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Treefic news: Scots conifer forest to be transformed in restoration project

A SCOTS conifer forest is set to be transformed in a landscape restoration project aiming to help restore the habitat for woodland critters.

The landscape scale restoration project starts this month, and will see the old conifer forest transformed into a modern, “mosaic” forest.

Located in a part of West Sutherland, Forestry & Land Scotland’s (FLS) West Sutherland land management plan will restore blanket bog and plant new native woodland as well as new, mixed species and productive forestry.

Boosting biodiversity is a key aim of the 67 square kilometre project that stretches from Ledmore to Oykel Bridge, with hopes to restore important habitats for species of all kinds.

A view of the forest in West Sutherland.
The 67 square kilometre project stretches across woodland in West Sutherland. (Image supplied with release by Pagoda PR)

The River Oykel Special Area of Conservation lies at the heart of the project, acting as home to many of Scotland’s iconic native species.

Atlantic salmon, Golden and White Tailed eagles, osprey and otters can all be found in the area.

FLS’s vision is that in ten years’ time, much of the diseased and windblown forest of non-native conifers will have been removed and the first stage of restoring some 1,400 hectares of blanket bog will have been completed.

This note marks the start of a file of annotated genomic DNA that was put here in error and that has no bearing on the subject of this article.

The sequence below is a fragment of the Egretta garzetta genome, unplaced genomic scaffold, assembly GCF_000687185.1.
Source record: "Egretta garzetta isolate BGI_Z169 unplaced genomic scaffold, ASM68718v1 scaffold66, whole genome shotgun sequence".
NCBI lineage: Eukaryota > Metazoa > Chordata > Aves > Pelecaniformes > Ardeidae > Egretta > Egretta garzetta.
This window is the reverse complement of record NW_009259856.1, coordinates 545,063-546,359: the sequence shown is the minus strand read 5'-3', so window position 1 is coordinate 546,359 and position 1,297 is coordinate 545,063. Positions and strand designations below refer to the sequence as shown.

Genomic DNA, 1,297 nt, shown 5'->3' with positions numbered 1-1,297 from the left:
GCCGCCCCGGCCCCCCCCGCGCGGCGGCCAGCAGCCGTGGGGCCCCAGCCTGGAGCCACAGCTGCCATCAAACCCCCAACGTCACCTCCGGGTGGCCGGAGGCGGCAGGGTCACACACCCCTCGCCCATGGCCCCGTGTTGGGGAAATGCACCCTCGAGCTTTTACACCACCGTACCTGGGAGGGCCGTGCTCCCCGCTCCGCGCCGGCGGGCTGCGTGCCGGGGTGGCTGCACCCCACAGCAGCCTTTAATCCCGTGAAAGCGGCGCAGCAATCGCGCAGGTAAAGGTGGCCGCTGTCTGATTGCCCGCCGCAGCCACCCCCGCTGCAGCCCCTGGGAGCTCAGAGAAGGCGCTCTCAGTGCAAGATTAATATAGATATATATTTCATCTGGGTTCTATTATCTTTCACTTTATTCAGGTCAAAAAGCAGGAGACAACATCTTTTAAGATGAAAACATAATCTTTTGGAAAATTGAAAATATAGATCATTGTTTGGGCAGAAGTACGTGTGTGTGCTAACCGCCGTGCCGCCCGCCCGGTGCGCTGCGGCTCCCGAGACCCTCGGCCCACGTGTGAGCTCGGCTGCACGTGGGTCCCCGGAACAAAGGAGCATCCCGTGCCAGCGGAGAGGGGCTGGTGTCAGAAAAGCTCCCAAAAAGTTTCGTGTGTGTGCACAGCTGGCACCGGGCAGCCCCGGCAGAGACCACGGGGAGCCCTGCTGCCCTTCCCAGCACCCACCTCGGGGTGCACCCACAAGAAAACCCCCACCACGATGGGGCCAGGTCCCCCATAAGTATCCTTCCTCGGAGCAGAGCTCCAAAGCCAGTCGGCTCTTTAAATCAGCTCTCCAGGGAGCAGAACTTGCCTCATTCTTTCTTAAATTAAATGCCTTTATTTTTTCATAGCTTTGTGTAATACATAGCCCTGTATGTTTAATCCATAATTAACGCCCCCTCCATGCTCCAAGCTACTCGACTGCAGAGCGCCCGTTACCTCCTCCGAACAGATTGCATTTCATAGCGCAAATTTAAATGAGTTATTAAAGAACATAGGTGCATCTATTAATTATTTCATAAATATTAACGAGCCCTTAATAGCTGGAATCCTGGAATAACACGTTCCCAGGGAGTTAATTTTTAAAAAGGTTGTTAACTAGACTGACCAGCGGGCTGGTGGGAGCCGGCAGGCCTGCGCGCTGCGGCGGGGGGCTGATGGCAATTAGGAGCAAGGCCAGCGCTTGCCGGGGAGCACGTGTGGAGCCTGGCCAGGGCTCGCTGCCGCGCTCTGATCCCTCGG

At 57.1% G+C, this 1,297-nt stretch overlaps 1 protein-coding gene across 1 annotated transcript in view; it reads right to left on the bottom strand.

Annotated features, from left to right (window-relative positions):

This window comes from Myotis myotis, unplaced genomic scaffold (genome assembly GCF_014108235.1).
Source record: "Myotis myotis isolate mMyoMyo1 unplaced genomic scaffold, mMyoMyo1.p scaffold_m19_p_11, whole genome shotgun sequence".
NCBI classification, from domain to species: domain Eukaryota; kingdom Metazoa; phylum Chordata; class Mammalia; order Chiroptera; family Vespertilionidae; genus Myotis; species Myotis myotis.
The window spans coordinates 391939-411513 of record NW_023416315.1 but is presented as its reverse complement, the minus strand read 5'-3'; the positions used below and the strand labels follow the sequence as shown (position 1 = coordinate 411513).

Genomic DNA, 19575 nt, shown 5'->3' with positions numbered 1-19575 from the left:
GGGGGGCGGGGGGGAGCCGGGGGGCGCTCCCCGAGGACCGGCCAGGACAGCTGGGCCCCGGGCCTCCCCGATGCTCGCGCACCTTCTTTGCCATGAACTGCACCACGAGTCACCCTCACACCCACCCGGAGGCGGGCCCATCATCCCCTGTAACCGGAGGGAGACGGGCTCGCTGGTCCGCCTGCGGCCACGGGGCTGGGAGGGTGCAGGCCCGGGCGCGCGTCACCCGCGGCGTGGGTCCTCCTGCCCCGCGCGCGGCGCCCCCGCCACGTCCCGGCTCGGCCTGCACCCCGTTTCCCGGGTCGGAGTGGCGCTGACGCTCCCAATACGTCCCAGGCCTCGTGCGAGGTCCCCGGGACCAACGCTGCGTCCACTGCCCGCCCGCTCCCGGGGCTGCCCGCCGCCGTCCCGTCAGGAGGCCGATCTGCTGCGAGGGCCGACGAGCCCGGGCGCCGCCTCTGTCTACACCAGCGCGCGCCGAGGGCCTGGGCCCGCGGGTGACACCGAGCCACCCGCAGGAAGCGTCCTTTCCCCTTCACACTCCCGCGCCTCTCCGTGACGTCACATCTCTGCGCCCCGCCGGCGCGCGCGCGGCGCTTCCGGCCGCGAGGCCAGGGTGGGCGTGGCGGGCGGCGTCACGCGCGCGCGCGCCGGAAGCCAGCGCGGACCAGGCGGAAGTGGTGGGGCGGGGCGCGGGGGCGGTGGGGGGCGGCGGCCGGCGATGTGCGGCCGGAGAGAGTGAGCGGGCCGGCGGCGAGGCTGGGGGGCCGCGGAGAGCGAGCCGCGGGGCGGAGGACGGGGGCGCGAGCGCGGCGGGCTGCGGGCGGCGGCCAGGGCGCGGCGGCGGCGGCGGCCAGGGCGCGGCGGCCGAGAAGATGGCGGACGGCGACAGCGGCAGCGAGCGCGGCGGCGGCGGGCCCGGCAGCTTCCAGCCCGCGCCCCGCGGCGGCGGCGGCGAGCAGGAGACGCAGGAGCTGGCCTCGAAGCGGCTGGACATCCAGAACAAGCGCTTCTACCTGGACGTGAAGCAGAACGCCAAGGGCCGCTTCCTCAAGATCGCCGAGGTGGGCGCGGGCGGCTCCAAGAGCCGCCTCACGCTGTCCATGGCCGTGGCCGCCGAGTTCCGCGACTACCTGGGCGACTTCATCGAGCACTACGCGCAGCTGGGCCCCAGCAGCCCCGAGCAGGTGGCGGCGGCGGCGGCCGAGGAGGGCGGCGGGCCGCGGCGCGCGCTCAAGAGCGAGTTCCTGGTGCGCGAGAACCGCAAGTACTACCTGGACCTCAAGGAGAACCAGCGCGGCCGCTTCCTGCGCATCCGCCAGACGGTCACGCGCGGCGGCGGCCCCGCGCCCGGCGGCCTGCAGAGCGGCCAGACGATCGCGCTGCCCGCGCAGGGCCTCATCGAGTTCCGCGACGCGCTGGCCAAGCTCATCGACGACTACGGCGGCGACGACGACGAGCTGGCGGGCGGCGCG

Areas of native woodland that have been felled will be replanted and entirely new native woodlands will be created.

Native riparian woodlands will also be established on the banks of the burns, rivers and lochs.

FLS also expects that by the end of 2032, it will have harvested mature conifer forests and altered the hydrology of the area to enhance the habitat needed by wading birds such as plover and dunlin.

Alongside this, FLS will plant the next rotation of smaller scale, mixed species, productive compartments of conifers.

These will be planted in a “mosaic” of tree species which helps to make forests more resilient to damage from storms and diseases and implement its deer management plan.

This project exemplifies the landscape scale interventions required if the UK is to reach its net zero goals and become more resilient to climate change, as suggested last week by the UK Environment Agency in its report, Working with Nature.

Neil McInnes Planning Forester – Caithness and Sutherland for FLS spoke on the changes the West Sutherland project will involve.

He said: “Over the period of this plan we will begin land management restructuring on a landscape scale to change from 1970s and 80s style, conifer forest to a modern, biodiverse forest in an area of huge importance for tourism, wildlife and water protection”

Praising the plan, RSPB said how pleased they are to see a such a significant and ambitious proposed change in land use across the West Sutherland plan area.

The commended FLS for a “forward-thinking, ecosystem-led approach….[that] will create a more natural landscape and ….which will support biodiversity.”

The local Kyle of Sutherland Fisheries Trust said they believed that the plan “represents a sea change in forestry practices and should act as an exemplar for future management plans.”

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